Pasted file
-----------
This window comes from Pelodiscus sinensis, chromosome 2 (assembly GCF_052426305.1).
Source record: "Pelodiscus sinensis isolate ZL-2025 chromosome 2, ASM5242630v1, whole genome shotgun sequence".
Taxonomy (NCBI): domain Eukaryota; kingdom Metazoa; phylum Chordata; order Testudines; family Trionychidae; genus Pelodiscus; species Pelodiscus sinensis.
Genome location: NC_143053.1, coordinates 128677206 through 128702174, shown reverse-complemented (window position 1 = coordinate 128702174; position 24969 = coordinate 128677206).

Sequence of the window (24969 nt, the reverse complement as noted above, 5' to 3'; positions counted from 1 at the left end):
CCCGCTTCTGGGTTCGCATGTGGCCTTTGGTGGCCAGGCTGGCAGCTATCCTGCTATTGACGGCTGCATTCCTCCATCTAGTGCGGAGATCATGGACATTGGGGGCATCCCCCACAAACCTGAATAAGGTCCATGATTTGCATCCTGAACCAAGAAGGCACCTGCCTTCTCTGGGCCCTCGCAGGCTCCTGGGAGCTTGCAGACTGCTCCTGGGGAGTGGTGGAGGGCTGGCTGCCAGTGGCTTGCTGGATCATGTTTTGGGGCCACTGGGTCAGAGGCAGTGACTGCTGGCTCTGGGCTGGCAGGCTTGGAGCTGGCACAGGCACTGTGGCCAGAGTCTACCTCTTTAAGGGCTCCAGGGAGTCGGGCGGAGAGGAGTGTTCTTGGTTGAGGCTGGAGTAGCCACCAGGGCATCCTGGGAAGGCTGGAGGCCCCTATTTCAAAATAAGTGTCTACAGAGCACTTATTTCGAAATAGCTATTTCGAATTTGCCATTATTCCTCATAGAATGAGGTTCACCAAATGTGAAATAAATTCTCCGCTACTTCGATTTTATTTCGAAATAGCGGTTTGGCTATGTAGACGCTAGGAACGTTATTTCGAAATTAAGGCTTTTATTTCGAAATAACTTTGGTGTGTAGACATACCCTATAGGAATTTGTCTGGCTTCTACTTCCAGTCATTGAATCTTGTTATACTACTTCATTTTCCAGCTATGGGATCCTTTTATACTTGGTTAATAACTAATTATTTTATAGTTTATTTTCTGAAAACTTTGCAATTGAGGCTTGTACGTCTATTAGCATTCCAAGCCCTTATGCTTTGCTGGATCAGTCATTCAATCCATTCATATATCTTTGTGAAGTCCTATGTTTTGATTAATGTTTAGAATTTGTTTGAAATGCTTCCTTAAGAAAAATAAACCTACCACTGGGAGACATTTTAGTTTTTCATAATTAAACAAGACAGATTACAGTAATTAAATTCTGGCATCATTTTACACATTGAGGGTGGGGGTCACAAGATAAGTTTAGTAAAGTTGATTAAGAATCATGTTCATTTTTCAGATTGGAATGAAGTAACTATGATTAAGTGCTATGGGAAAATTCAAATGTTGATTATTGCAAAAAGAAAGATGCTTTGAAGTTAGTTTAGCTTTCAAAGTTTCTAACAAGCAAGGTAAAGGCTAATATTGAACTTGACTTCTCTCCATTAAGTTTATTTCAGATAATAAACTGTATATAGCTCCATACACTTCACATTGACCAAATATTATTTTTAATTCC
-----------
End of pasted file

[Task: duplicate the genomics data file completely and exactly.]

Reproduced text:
This window comes from Pelodiscus sinensis, chromosome 2 (assembly GCF_052426305.1).
Source record: "Pelodiscus sinensis isolate ZL-2025 chromosome 2, ASM5242630v1, whole genome shotgun sequence".
Taxonomy (NCBI): domain Eukaryota; kingdom Metazoa; phylum Chordata; order Testudines; family Trionychidae; genus Pelodiscus; species Pelodiscus sinensis.
Genome location: NC_143053.1, coordinates 128677206 through 128702174, shown reverse-complemented (window position 1 = coordinate 128702174; position 24969 = coordinate 128677206).

Sequence of the window (24969 nt, the reverse complement as noted above, 5' to 3'; positions counted from 1 at the left end):
CCCGCTTCTGGGTTCGCATGTGGCCTTTGGTGGCCAGGCTGGCAGCTATCCTGCTATTGACGGCTGCATTCCTCCATCTAGTGCGGAGATCATGGACATTGGGGGCATCCCCCACAAACCTGAATAAGGTCCATGATTTGCATCCTGAACCAAGAAGGCACCTGCCTTCTCTGGGCCCTCGCAGGCTCCTGGGAGCTTGCAGACTGCTCCTGGGGAGTGGTGGAGGGCTGGCTGCCAGTGGCTTGCTGGATCATGTTTTGGGGCCACTGGGTCAGAGGCAGTGACTGCTGGCTCTGGGCTGGCAGGCTTGGAGCTGGCACAGGCACTGTGGCCAGAGTCTACCTCTTTAAGGGCTCCAGGGAGTCGGGCGGAGAGGAGTGTTCTTGGTTGAGGCTGGAGTAGCCACCAGGGCATCCTGGGAAGGCTGGAGGCCCCTATTTCAAAATAAGTGTCTACAGAGCACTTATTTCGAAATAGCTATTTCGAATTTGCCATTATTCCTCATAGAATGAGGTTCACCAAATGTGAAATAAATTCTCCGCTACTTCGATTTTATTTCGAAATAGCGGTTTGGCTATGTAGACGCTAGGAACGTTATTTCGAAATTAAGGCTTTTATTTCGAAATAACTTTGGTGTGTAGACATACCCTATAGGAATTTGTCTGGCTTCTACTTCCAGTCATTGAATCTTGTTATACTACTTCATTTTCCAGCTATGGGATCCTTTTATACTTGGTTAATAACTAATTATTTTATAGTTTATTTTCTGAAAACTTTGCAATTGAGGCTTGTACGTCTATTAGCATTCCAAGCCCTTATGCTTTGCTGGATCAGTCATTCAATCCATTCATATATCTTTGTGAAGTCCTATGTTTTGATTAATGTTTAGAATTTGTTTGAAATGCTTCCTTAAGAAAAATAAACCTACCACTGGGAGACATTTTAGTTTTTCATAATTAAACAAGACAGATTACAGTAATTAAATTCTGGCATCATTTTACACATTGAGGGTGGGGGTCACAAGATAAGTTTAGTAAAGTTGATTAAGAATCATGTTCATTTTTCAGATTGGAATGAAGTAACTATGATTAAGTGCTATGGGAAAATTCAAATGTTGATTATTGCAAAAAGAAAGATGCTTTGAAGTTAGTTTAGCTTTCAAAGTTTCTAACAAGCAAGGTAAAGGCTAATATTGAACTTGACTTCTCTCCATTAAGTTTATTTCAGATAATAAACTGTATATAGCTCCATACACTTCACATTGACCAAATATTATTTTTAATTCC